With billions of dollars flowing into tourism construction projects, Montenegro is expecting many more visitors and some of them will end up staying.
Where Are Property Prices in Montenegro Affected?
The land ringing the Bay of Kotor is the most popular with hotel and vacation rental developers. (It gets billed as Europe’s southernmost fjord.) The ocean views and various outdoor pursuits are equally attractive if you plan to live there year round.
For instance, Qatari Diar is spending 250 million Euros to build an expansive resort complex in Tivat.
On one hand, this interest makes it tough to find cheap property in these parts of Montenegro. But on the other, there is likely to be more demand here when it comes time to sell.
The demand for space and the potential to earn vacation rental income means that it’s not uncommon to see high prices in places like Tivat. There, a 550 sq. ft. new-build apartment with a sea view could easily be listed for €120,000
Is All of Montenegro This Way?
Far from it. Keep in mind that Montenegro’s border with Serbia is about 250 km from the coast. Nearly a third of the population lives in the capital, Podgorica. It’s fairly spread out with about 150,000 living in the urban center and another 35,000 in the surrounding metro area.
That means a small house (800 sq ft) in a new subdivision might go for as little as €60,000. The Podgorica property price range extends up to about €350,000 for a 3,750 sq. ft. renovated villa in an attractive neighborhood.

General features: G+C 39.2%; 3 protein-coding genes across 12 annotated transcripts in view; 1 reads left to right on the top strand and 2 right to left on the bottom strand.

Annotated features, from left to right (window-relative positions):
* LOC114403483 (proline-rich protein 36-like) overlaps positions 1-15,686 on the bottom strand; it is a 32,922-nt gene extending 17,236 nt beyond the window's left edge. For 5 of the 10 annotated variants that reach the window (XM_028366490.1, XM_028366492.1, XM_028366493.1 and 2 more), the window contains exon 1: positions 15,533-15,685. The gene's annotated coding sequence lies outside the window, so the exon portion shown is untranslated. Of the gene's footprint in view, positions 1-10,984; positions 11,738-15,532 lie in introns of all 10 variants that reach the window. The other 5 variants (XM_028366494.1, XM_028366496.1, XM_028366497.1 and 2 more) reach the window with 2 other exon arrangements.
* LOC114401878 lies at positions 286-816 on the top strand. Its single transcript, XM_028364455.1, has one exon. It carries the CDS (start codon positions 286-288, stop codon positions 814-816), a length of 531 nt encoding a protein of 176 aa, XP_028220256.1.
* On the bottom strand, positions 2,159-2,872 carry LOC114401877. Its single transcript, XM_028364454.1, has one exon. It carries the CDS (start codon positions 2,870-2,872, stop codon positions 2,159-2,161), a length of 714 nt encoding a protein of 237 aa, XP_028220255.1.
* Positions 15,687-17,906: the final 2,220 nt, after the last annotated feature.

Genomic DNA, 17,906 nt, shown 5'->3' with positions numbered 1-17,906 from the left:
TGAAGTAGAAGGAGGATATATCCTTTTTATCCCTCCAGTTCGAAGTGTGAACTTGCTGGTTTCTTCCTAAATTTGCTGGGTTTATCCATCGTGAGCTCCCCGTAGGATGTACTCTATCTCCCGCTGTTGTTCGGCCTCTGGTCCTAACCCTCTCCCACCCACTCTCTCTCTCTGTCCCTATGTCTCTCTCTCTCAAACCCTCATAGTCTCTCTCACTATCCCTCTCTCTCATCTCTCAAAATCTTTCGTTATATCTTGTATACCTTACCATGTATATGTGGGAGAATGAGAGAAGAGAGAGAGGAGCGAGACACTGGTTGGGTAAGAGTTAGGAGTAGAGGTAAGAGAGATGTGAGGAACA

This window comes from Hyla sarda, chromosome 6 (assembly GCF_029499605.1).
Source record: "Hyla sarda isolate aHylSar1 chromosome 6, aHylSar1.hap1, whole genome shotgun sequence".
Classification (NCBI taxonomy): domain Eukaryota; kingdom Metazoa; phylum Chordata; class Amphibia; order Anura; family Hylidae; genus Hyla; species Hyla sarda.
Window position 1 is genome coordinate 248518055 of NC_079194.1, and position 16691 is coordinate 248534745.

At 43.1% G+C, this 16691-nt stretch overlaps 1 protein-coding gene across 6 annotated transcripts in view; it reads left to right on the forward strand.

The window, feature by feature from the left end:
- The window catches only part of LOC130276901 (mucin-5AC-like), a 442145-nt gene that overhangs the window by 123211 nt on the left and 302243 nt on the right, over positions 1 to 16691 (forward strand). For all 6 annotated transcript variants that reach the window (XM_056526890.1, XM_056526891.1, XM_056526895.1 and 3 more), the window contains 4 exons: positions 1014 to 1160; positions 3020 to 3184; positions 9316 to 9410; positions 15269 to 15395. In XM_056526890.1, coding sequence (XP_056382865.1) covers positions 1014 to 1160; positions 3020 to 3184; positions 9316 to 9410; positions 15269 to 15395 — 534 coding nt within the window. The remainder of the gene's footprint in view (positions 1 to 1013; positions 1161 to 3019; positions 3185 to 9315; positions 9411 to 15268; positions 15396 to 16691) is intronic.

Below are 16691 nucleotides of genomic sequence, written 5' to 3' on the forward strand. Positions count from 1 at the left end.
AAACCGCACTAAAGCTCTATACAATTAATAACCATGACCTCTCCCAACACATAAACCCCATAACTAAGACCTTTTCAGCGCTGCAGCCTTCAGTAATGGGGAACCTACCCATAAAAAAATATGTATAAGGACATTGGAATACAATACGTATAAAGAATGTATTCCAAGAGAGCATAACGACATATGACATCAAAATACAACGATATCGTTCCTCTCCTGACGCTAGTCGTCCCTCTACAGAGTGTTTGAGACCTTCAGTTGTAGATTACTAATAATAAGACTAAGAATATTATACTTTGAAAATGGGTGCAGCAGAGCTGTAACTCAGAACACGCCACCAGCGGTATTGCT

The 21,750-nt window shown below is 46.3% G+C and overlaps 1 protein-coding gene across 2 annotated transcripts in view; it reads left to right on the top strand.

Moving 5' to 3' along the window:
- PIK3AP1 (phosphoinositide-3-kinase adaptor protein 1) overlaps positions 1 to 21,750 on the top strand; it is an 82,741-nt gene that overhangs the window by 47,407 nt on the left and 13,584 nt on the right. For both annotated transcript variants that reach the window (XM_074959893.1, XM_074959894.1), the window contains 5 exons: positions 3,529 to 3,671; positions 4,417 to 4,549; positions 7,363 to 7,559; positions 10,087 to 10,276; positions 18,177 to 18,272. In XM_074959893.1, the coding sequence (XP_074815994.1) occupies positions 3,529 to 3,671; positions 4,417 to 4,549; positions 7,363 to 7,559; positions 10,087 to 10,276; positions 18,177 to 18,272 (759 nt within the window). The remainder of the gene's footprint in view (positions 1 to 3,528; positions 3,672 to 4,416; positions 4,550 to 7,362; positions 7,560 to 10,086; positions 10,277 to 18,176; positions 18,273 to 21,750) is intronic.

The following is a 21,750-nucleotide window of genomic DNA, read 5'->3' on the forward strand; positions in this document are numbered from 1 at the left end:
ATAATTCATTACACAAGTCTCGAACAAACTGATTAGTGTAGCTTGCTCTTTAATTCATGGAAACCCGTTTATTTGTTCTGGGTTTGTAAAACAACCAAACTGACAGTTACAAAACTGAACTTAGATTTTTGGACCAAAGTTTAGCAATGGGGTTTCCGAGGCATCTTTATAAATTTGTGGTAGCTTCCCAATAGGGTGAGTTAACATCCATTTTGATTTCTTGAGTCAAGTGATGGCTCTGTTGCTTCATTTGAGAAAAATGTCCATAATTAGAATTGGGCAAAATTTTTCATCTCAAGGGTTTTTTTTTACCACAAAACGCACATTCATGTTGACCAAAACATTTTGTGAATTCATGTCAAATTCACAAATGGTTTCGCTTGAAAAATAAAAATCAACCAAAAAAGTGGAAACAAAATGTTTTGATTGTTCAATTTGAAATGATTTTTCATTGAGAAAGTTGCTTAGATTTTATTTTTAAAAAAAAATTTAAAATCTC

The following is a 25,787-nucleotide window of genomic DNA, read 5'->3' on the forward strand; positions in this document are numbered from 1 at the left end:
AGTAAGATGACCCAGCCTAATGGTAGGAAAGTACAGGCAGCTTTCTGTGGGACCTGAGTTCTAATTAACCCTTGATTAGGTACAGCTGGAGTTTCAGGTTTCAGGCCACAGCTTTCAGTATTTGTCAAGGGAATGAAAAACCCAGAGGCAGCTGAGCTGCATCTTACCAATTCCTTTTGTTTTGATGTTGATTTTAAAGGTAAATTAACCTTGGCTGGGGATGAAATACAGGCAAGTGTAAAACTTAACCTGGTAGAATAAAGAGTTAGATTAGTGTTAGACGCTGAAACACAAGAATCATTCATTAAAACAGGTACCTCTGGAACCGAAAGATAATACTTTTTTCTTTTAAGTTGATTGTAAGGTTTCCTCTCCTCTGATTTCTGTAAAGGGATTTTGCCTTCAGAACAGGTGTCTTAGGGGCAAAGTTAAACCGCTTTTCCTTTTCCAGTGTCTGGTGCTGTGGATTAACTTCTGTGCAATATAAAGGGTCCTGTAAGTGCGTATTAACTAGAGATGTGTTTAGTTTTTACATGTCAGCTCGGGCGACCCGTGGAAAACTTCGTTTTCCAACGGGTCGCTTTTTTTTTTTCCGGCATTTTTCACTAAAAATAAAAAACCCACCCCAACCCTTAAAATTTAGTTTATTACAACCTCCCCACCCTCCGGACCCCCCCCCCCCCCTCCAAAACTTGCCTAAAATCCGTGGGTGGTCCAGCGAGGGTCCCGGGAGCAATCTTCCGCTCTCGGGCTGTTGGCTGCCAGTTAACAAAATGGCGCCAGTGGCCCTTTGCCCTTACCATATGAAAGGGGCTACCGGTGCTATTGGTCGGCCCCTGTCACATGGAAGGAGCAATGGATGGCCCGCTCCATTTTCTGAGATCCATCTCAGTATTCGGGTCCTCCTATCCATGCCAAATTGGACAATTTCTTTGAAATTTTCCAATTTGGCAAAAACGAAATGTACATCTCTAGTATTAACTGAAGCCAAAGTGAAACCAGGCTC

Further into the interior, Niksic is Montenegro’s second largest town. There, a modest house (1,000 sq. ft.) might be listed for as little as €70,000.
The Montenegro Commercial Property Market
If you’re thinking that Montenegro would be a great place to relocate to as an entrepreneur who wants to start their own business, you’re right. But, as with finding a place to live (rather than rent for a week or two), the challenge will be sifting through the tourism-related listings.
Especially if you’re searching in English it will seem that all anyone wants to sell (or rent) are disused hotels and small blocks of vacation apartments.
Particularly in Podgorica, commercial real estate is becoming more readily available. By halfway through 2017, there was over a million square feet of Class A and B office space (up from 640,000 sq. ft. in 2012.)
Nearly two decades of economic success is an impressive run.
Real estate prices have gone up as incomes have grown and foreigners have arrived in large numbers. The Montenegrin economy continues to grow its tourism sector and that will probably support a strong real estate market, especially on the coast.
The only grey cloud on the horizon is the possibility that the Montenegro real estate market may become overheated if supply can’t keep up with demand.
This question will probably hinge on whether the country continues to attract foreign investment to support development.
Montenegro’s Real Estate Market in a Nutshell
Montenegro is wonderful (and increasingly popular) place to live. Especially since buying property guarantees a residence permit, those relocating here will continue to watch the real estate report for Montenegro.
Do you still have questions about the Montenegro property market? Get in touch and I’ll walk you through everything you need to know.